Take the 2-minute tour ×
Stack Overflow is a question and answer site for professional and enthusiast programmers. It's 100% free, no registration required.

On few systems double is same as long double. How can I detect if long double is of extended precision than double at compile time and use it to conditional compile.

I see there are predefined macros present in libgcc SIZEOF_DOUBLE and SIZEOF_LONG_DOUBLE But there are not portable across different toolchains.

Is there C way to do this?

share|improve this question
    
You could try sizeof(double) > 8. Although not portable either, it'll probably still work in most cases. –  Mysticial Jan 5 '12 at 22:58
    
Can't you test sizeof(double) < sizeof(long double) or am I missing something? –  Seth Carnegie Jan 5 '12 at 22:58
2  
The preprocessor doesn't recognize sizeof. –  Keith Thompson Jan 5 '12 at 23:00
1  
Just curious, how are you going to use this information? –  Keith Thompson Jan 5 '12 at 23:03
    
I'm implementing few double precision functions, to verify them I would need long double but long double is not always of extended precision. If long double is same as double I will use mpfr libray for reference. –  kanna Jan 10 '12 at 12:45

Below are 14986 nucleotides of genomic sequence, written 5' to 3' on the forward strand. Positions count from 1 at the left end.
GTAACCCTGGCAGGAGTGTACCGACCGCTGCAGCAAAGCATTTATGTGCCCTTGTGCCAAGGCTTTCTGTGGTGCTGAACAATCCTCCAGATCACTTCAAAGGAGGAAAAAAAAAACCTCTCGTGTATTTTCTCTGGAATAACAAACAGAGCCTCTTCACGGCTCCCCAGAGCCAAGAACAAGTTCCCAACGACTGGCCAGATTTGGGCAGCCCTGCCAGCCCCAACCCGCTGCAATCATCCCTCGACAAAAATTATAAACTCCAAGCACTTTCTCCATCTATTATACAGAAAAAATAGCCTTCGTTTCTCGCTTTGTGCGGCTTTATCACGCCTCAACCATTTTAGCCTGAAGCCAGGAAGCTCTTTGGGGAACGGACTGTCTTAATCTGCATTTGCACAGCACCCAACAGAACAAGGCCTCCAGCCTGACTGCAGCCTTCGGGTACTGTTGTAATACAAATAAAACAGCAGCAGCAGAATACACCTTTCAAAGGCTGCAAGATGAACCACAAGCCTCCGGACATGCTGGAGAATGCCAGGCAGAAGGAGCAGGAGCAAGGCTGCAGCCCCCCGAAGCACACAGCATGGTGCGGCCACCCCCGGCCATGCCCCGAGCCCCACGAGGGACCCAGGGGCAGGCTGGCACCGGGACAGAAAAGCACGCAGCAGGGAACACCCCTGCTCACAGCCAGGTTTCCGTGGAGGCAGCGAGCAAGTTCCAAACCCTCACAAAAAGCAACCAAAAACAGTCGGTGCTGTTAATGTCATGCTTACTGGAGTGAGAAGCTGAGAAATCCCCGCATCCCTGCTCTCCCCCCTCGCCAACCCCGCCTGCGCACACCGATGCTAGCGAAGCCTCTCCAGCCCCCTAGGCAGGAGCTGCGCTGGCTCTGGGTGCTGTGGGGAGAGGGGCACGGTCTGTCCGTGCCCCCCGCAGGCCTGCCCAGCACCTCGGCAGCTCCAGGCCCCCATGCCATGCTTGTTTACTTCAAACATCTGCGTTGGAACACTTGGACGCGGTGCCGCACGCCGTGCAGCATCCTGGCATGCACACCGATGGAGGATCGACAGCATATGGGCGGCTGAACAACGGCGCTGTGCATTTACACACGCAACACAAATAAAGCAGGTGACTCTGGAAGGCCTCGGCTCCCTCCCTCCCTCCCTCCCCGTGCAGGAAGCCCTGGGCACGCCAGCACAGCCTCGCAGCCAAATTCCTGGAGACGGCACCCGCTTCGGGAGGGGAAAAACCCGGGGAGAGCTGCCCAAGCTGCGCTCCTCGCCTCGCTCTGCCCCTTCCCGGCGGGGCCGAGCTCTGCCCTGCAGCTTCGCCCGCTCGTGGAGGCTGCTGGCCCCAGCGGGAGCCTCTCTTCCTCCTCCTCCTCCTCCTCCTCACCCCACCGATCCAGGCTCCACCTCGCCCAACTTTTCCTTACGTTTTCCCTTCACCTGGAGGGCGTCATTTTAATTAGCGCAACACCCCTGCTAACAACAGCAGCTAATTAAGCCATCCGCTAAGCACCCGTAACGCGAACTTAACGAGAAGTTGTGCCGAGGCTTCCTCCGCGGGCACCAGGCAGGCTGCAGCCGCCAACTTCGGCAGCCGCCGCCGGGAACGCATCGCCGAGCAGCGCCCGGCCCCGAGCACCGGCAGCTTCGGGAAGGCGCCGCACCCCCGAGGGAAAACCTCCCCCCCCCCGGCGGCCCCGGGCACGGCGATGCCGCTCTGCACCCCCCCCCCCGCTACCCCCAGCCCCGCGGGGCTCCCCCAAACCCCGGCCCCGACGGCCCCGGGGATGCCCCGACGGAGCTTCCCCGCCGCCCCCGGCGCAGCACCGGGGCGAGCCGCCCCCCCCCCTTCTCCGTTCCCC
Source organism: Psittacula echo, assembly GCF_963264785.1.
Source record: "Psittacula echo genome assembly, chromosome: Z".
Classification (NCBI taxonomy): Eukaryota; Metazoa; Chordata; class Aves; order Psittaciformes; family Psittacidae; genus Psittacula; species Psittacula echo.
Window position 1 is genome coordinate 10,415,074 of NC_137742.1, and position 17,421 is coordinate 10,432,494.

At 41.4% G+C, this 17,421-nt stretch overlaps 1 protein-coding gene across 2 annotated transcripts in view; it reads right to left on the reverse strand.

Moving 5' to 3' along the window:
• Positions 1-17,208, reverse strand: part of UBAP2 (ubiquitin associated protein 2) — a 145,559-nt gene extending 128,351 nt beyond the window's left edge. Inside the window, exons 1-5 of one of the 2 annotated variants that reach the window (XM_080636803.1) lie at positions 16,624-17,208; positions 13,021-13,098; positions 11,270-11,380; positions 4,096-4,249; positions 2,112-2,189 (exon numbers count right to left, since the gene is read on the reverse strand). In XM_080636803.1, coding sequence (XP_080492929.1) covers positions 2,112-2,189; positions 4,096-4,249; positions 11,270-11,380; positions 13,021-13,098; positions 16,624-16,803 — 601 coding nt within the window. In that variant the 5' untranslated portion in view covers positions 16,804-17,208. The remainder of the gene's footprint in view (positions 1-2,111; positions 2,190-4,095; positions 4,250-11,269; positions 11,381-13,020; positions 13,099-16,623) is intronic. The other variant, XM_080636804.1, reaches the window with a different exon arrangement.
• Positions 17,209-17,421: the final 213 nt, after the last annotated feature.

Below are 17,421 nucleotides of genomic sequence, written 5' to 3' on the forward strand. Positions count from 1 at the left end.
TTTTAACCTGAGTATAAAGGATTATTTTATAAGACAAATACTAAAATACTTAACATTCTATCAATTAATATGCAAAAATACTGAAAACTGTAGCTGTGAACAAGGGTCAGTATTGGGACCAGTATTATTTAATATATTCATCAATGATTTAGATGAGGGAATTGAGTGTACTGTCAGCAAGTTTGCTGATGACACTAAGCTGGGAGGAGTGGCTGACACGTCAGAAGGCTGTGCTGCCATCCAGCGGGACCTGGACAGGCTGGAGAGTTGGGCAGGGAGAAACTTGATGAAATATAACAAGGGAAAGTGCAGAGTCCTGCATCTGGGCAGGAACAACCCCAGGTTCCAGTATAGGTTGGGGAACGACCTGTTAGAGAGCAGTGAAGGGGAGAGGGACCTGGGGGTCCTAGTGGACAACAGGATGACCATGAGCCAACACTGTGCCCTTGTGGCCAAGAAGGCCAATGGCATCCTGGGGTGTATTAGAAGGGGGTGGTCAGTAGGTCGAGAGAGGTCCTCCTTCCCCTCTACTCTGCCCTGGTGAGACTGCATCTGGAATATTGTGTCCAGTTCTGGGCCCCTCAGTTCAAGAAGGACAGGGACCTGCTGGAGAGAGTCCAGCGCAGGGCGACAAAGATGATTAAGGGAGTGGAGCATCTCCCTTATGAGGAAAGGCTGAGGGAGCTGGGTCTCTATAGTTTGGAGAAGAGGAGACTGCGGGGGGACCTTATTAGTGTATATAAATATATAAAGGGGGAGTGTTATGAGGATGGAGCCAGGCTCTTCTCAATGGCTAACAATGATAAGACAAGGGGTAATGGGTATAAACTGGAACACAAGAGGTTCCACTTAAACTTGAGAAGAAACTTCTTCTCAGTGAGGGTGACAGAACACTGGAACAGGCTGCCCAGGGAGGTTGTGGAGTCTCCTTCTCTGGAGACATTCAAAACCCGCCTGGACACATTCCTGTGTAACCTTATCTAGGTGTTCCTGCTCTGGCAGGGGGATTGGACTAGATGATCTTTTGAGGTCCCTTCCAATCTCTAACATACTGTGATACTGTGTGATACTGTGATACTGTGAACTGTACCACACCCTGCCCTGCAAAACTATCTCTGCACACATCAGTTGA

add comment

3 Answers

up vote 5 down vote accepted

You could compare DBL_MANT_DIG and LDBL_MANT_DIG from float.h.

share|improve this answer
add comment

You can test e.g.

#if DBL_MANT_DIG < LDBL_MANT_DIG

or similar values defined in float.h

share|improve this answer
add comment

The "correct" solution to this problem (as used by many projects) is to create a configure script.

The configure script runs various tests that include compiling and running small programs to determine compiler and system properties. The script then writes out it's findings as a header file, or a makefile, or both. Of course, yours can do anything you like.

There are tools some tools to do this sort of thing semi-automatically, but they're probably overkill for you. If you'd like to take a look the names are autoconf and automake. Beware, they're not simple to learn, but they generate configure scripts and makefiles that should work on just about any platform as long as it has a unix-style shell, and GNU make.

share|improve this answer
add comment

Your Answer

 
discard

By posting your answer, you agree to the privacy policy and terms of service.

Not the answer you're looking for? Browse other questions tagged or ask your own question.